Could the "hum" on the recordings not be connected with the line power, but
something mechanical or electrical generated by the recording machine
On Sat, Nov 1, 2014 at 10:03 AM, Tom Fine <[log in to unmask]>
> Indeed, but as I said, Steve Lasker tuned to musical pitch and it happened
> to work out that the hum also sat at 120-121hz. Furthermore, to pitch it
> down to where those YouTube clips are, I think you're down below 100hz with
> the hum. I would call that unlikely but not impossible in 1937 Texas.
> -- Tom Fine
> ----- Original Message ----- From: "Parker Dinkins" <
> [log in to unmask]>
> To: <[log in to unmask]>
> Sent: Saturday, November 01, 2014 8:08 AM
> Subject: [ARSCLIST] Robert Johnson Wrong Speed?
> Powerline frequencies in major cities in the US were not synchronized
>> until after World War II. At all. The citation for this statement can be
>> found in the archive. It came from a US military source.
>> A much more detailed analysis of the vagaries of powerline frequency
>> pre-1965 was made by Mr. Brock-Nannestad on Nov. 3, 2009, with the subject
>> heading "power line frequency".
>> Hum signatures are a valuable resource for speed correction when they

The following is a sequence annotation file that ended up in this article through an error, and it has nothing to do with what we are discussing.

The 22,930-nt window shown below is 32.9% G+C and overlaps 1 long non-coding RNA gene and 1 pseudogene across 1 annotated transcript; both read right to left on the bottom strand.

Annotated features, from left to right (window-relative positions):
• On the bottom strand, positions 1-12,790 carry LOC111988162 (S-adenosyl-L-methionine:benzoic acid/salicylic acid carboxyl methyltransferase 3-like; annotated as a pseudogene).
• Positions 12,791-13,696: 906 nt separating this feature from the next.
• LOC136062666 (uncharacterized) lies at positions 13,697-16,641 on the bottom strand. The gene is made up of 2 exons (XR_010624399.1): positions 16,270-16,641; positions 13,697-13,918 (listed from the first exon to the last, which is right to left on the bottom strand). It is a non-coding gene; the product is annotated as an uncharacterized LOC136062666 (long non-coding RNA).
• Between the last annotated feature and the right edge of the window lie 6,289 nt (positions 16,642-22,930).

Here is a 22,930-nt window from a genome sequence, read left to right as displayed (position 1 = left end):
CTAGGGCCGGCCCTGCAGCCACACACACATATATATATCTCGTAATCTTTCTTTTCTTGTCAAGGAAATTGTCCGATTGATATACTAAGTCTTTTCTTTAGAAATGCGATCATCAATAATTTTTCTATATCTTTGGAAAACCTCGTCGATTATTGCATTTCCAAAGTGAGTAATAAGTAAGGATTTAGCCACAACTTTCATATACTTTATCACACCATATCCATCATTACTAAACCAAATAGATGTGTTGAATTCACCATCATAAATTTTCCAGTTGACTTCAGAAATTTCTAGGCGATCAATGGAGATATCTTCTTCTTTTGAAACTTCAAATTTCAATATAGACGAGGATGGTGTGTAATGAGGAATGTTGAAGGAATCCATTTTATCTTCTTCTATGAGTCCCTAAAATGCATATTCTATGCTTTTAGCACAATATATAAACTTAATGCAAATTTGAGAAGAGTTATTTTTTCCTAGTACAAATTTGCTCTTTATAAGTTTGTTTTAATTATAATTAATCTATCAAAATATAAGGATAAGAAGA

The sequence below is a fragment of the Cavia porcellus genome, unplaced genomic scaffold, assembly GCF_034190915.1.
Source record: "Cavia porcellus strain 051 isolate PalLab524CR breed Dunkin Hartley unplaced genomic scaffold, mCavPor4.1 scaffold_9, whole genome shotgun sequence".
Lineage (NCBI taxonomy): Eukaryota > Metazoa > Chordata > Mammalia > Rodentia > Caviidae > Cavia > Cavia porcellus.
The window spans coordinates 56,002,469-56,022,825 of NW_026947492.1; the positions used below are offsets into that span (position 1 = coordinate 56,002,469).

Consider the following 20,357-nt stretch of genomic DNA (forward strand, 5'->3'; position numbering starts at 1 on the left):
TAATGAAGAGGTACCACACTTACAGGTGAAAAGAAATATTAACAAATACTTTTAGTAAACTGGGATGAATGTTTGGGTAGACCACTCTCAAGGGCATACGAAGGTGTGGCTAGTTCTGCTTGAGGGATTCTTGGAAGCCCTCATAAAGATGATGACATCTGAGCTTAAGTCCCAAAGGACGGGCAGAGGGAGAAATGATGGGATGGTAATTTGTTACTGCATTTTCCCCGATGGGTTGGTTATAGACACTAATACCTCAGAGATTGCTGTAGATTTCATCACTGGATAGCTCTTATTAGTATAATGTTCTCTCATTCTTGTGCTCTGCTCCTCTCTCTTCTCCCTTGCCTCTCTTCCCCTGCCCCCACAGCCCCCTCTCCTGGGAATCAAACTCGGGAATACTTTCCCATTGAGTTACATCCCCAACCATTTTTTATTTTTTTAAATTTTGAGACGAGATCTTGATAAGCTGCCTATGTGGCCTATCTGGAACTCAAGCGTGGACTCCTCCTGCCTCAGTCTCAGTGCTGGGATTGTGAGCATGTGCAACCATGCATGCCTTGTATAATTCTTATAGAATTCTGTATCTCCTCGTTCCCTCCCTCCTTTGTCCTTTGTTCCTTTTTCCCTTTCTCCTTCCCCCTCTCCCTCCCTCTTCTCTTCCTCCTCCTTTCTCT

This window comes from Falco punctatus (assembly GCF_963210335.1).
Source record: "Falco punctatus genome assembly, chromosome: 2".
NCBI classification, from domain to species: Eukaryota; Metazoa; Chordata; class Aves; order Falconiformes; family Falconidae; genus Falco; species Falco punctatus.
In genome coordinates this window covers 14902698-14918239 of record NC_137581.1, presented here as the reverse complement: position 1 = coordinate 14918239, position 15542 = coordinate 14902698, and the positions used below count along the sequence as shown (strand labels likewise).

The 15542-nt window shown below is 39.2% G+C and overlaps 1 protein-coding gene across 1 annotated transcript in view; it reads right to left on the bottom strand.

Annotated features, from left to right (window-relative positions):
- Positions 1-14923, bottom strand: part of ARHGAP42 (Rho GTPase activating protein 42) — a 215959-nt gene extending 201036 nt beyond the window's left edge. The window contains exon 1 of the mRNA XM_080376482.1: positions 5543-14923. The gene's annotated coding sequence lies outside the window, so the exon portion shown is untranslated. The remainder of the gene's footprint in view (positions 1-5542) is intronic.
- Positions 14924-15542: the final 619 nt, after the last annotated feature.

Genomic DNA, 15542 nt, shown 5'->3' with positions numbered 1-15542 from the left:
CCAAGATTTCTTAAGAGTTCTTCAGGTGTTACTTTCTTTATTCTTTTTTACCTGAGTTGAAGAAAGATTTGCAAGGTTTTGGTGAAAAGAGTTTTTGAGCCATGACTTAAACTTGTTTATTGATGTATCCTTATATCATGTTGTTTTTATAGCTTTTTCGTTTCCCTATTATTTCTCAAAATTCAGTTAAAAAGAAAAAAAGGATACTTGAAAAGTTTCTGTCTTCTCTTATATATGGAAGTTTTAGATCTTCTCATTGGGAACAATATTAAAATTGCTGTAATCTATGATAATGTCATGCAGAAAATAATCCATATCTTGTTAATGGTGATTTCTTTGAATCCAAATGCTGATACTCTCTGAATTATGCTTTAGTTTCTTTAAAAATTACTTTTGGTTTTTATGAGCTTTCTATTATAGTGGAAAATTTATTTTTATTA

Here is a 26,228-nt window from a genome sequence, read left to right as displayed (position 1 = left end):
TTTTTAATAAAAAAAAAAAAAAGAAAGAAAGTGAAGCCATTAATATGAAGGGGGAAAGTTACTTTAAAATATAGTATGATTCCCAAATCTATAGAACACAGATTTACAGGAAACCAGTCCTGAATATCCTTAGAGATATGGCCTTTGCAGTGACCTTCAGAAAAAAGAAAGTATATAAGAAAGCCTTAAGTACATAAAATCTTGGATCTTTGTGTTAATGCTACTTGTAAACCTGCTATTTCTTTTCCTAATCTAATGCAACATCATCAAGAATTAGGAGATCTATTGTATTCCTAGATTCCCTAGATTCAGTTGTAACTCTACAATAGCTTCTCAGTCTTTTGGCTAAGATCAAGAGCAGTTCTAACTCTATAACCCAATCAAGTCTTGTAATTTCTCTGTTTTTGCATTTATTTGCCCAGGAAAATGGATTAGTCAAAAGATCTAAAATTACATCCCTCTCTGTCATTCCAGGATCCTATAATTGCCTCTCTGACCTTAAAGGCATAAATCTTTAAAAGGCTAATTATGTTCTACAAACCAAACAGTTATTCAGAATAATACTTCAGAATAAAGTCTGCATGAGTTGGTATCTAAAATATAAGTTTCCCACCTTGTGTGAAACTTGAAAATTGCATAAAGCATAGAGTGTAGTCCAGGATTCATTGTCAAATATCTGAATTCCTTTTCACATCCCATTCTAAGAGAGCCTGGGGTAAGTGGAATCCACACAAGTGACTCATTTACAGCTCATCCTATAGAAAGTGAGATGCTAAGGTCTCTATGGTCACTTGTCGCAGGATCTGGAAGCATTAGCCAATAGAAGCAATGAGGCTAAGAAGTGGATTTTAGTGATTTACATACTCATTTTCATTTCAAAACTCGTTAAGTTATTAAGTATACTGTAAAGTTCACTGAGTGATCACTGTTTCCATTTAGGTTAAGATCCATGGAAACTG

>> come from a synchronized source, such as the modern power grid.
>> Parker Dinkins
>> Date: Fri, 31 Oct 2014 06:23:03 -0400
>>> From: Tom Fine <[log in to unmask]>
>>> Subject: Re: Robert Johnson Wrong Speed?
>>> Hi Thomas:
>>> The 2011 reissue IS the correct speed, based on the 120hz hum from the
>>> original recording equipment.
>>> I was trying to stop this mythology, after talking with Seth. Let me say
>>> again -- the 2011 IS the
>>> correct speed, unless there was some freak power system present in Texas
>>> that operated at some
>>> frequency other than 120hz (just about zero chance of that). So, again,
>>> what you hear on that 2011
>>> edition IS the correct speed. All other discussion of "theories" of
>>> other speeds are not based on
>>> facts. To quote Seth Winner again, "the hum doesn't lie."
>>> -- Tom Fine